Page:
By Muriel Mirak-Weissbach
Special to the Mirror-Spectator
One hot day in late July I received emails from two friends — one is Armenian and the other Italian — both alerting me to a curious letter circulating widely on the Internet. It had to do with the protests against electricity price hikes in Armenia, and coverage hinted that these might signal the start of a “colored revolution” in the country, aimed at toppling the government. Dated July 9, and written on the official letterhead of the USAID (United States Agency for International Development), the letter was addressed to Mr. Arthur Sakunts, President of the Helsinki Citizens’ Assembly Vanadzor Office. In it, Karen R. Hilliard, the Mission Director of USAID/Armenia, whose name appeared at the end (without a signature, which had been ostensibly whited out), rakes Mr. Sakunts over the coals, for not keeping up the momentum of the protests: “the number of protesters is decreasing, strident rhetoric is evolving into a peaceful dialogue with the government, and political demands are being abandoned.” She states that he has “failed to take advantage of the resources provided” to him and has “performed poorly.” Instead of firing him, she however insists that “activity in any of the previously agreed upon sectors” must continue, particularly in light of “events planned for Azerbaijan.” So she orders him to “fuel all forms of the people’s protests” and hints that, if he doesn’t, he may well get his walking papers.
A quick survey of the item on the Internet confirmed that the letter was being touted as proof of yet another US State Department operation in a former Soviet republic, and comparisons with the Maidan protests were everywhere. You don’t have to be an investigative journalist to get suspicious. I looked up the Italian journalist whose article had been sent to me. It opened with the statement, “This letter is priceless,” and by the time I reached him by email, he had removed it from his website. Yes, he agreed when I voiced my doubts, it might not be authentic. Both he and my Armenian friend were eager to hear what would emerge from my little investigation.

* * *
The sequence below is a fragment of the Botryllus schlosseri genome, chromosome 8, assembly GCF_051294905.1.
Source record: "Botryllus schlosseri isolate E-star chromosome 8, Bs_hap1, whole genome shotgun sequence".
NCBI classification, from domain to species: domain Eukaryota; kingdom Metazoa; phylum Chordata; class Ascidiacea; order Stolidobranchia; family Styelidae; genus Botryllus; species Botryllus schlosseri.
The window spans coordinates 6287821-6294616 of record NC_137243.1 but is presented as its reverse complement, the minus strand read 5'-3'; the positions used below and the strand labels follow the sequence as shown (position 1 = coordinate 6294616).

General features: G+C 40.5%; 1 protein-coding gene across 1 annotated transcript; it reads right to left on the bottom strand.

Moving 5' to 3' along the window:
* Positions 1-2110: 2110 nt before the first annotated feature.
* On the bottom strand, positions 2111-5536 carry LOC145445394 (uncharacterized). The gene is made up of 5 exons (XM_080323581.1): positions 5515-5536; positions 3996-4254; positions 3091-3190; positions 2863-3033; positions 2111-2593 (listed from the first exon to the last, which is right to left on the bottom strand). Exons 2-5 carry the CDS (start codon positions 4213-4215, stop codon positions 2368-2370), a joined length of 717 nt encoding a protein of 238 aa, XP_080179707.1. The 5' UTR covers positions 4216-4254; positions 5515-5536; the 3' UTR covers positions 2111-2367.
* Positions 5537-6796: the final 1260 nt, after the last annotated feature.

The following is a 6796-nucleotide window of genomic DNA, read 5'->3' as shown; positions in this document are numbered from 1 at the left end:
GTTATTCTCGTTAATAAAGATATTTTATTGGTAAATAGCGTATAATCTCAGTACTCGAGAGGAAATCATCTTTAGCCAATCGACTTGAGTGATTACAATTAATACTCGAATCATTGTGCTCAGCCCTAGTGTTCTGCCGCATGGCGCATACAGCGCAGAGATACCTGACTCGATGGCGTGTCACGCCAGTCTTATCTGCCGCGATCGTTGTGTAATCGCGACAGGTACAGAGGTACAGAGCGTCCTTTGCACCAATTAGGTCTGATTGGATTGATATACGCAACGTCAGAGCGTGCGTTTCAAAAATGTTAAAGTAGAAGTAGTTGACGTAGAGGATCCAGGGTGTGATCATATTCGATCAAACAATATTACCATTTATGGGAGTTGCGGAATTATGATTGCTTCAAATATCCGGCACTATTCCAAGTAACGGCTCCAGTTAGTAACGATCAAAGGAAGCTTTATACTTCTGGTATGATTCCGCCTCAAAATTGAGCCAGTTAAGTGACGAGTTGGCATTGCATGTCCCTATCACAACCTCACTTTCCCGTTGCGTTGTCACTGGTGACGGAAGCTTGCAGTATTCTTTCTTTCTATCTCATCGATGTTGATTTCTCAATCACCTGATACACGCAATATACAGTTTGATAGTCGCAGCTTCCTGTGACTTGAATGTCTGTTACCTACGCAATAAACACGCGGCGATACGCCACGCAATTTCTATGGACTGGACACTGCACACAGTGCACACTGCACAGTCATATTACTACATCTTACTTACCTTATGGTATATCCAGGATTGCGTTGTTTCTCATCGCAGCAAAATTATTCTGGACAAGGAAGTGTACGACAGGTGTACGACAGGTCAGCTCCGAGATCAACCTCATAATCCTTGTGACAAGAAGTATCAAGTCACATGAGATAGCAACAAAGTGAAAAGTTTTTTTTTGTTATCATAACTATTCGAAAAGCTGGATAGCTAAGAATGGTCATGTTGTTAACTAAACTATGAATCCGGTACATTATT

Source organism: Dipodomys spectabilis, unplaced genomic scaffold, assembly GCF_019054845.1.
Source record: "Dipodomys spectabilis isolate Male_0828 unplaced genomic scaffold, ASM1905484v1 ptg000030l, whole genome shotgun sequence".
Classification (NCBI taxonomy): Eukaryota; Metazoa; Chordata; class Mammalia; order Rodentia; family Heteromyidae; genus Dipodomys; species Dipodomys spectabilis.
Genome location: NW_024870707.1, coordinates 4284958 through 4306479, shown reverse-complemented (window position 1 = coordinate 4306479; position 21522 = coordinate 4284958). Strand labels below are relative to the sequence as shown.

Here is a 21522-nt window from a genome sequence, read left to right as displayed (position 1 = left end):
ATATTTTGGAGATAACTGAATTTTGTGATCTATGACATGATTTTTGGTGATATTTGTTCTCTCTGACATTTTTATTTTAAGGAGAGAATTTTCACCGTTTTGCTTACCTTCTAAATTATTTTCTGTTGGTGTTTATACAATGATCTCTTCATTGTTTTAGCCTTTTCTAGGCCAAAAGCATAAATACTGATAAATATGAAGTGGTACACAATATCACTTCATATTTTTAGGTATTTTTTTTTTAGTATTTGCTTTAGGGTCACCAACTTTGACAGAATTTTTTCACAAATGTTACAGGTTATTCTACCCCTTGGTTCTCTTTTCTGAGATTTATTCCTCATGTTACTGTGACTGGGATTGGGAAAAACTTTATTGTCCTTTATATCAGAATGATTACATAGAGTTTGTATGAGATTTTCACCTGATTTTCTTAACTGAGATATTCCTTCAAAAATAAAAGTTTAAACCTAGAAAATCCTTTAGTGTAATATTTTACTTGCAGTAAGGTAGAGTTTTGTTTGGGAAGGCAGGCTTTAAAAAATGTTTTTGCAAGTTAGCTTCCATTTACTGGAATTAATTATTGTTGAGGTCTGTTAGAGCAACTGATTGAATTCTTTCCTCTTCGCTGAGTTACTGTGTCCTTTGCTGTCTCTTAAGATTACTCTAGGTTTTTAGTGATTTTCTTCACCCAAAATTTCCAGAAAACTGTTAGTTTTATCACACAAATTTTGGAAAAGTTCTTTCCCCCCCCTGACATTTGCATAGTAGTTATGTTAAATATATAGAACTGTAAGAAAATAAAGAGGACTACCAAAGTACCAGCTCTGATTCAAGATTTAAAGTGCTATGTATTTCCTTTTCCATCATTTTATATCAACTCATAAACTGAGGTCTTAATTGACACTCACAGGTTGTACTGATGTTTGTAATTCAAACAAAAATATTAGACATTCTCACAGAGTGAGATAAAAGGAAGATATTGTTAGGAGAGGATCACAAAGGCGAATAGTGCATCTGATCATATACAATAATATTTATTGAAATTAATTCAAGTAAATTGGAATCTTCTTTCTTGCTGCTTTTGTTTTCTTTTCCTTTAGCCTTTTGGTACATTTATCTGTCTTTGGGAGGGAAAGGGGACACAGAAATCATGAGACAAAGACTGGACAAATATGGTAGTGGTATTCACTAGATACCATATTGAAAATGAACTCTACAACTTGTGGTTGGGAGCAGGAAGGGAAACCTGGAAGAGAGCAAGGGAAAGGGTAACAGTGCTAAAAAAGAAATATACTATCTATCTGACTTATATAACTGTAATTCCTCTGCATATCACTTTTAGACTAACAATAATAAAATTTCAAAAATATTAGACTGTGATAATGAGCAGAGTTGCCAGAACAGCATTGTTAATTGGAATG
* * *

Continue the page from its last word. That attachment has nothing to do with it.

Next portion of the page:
Mr. Sakunts, whom I reached by phone in his office in Vanadzor, told me, through an interpreter, that he had never received any such letter. He noted first, that it was published on a little known Russian website, then picked up by a pro-government Azerbaijan website which cited its source. Sakunts pointed out the reference to “events planned for Azerbaijan,” and suggested the letter may have been fabricated by the Russian federal bureau of investigation with the aim of showing that the enemy is the USA. His name, he said, was not so important; they wanted to identify human rights activists and American interests. He made no attempts to conceal his own public criticisms of Russian policies in Ukraine and elsewhere, and mentioned that in 2010 Russian media had linked his group with plans for a “colored revolution.” Nor did he conceal the fact that his Helsinki group is officially funded by several US outfits, as reported on his website, including USAID, the National Endowment for Democracy, and others.
This particular letter, he said, raised a storm in Azerbaijan, where the US Embassy evidently had to release a statement of denial. In Armenia, he said, most people took it for a fake. He added that the Armenian government had just received $750,000 from USAID for the campaign against corruption, and therefore probably didn’t lend much credence to the letter.
Getting a response from USAID was a bit more difficult. It took me several days after I called Ms. Hilliard’s office in New York and followed up with a detailed email, before I received an answer. And it was terse. “As Mr. Sakunts informed you,” the email said, “the letter is a forgery. While we can’t speculate as to the source of the information, USAID remains committed to supporting a constructive dialogue between the Government of Armenia and civil society to advance the US-Armenian partnership and help promote an independent, prosperous Armenia.” It concluded saying I should attribute the statement to an official of USAID.
Both the Italian journalist and my Armenian friend were grateful for the updates. Meanwhile the letter had gone up in a puff of smoke and Internet press coverage had shifted to the documented history of US State Department interference in various former Soviet republics, the Arab world, etc. The upshot is that, though this particular letter, drafted in rather blunt language, might well be a fraud, it was able to bounce around the electronic universe and feed conspiracy bugs with fodder, precisely because US-backed manipulations of civil society activities have a long history. (And, as for the explicit language, has everyone forgotten Victoria Nuland’s “F— the EU!” in her phone conversation with the US Ambassador in Ukraine? And she is the Assistant Secretary of State for European and Eurasian Affairs, after all.)